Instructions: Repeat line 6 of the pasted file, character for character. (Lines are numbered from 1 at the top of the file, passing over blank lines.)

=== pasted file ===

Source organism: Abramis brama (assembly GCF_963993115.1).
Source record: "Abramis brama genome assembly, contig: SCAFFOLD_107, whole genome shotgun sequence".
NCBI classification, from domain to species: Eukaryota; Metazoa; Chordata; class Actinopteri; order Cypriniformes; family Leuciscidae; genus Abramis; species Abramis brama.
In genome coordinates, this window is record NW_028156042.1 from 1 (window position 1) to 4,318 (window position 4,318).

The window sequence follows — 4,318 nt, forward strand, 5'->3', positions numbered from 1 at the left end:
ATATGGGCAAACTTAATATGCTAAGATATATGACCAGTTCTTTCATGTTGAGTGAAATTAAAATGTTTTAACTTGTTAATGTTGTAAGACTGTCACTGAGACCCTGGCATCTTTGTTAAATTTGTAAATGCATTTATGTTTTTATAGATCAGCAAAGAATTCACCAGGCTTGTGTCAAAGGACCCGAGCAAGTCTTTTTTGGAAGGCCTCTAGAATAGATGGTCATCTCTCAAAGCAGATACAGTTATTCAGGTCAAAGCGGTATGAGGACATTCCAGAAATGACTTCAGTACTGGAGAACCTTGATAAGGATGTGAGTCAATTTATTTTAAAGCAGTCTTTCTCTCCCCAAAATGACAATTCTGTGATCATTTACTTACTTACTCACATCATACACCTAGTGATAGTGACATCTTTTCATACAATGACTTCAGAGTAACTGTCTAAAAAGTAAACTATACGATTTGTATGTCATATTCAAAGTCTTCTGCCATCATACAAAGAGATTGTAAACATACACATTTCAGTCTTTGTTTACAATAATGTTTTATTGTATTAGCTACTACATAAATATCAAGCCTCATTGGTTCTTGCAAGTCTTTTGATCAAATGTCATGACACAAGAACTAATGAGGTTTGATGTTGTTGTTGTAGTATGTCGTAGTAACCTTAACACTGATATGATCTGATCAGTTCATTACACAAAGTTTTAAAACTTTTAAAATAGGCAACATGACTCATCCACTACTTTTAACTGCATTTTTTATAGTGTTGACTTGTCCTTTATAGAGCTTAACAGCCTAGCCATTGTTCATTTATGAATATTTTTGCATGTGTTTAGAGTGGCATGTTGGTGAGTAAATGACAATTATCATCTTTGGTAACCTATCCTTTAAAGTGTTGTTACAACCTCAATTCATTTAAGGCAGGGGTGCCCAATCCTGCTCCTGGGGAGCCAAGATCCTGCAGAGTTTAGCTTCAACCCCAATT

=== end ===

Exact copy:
ATATGGGCAAACTTAATATGCTAAGATATATGACCAGTTCTTTCATGTTGAGTGAAATTAAAATGTTTTAACTTGTTAATGTTGTAAGACTGTCACTGAGACCCTGGCATCTTTGTTAAATTTGTAAATGCATTTATGTTTTTATAGATCAGCAAAGAATTCACCAGGCTTGTGTCAAAGGACCCGAGCAAGTCTTTTTTGGAAGGCCTCTAGAATAGATGGTCATCTCTCAAAGCAGATACAGTTATTCAGGTCAAAGCGGTATGAGGACATTCCAGAAATGACTTCAGTACTGGAGAACCTTGATAAGGATGTGAGTCAATTTATTTTAAAGCAGTCTTTCTCTCCCCAAAATGACAATTCTGTGATCATTTACTTACTTACTCACATCATACACCTAGTGATAGTGACATCTTTTCATACAATGACTTCAGAGTAACTGTCTAAAAAGTAAACTATACGATTTGTATGTCATATTCAAAGTCTTCTGCCATCATACAAAGAGATTGTAAACATACACATTTCAGTCTTTGTTTACAATAATGTTTTATTGTATTAGCTACTACATAAATATCAAGCCTCATTGGTTCTTGCAAGTCTTTTGATCAAATGTCATGACACAAGAACTAATGAGGTTTGATGTTGTTGTTGTAGTATGTCGTAGTAACCTTAACACTGATATGATCTGATCAGTTCATTACACAAAGTTTTAAAACTTTTAAAATAGGCAACATGACTCATCCACTACTTTTAACTGCATTTTTTATAGTGTTGACTTGTCCTTTATAGAGCTTAACAGCCTAGCCATTGTTCATTTATGAATATTTTTGCATGTGTTTAGAGTGGCATGTTGGTGAGTAAATGACAATTATCATCTTTGGTAACCTATCCTTTAAAGTGTTGTTACAACCTCAATTCATTTAAGGCAGGGGTGCCCAATCCTGCTCCTGGGGAGCCAAGATCCTGCAGAGTTTAGCTTCAACCCCAATT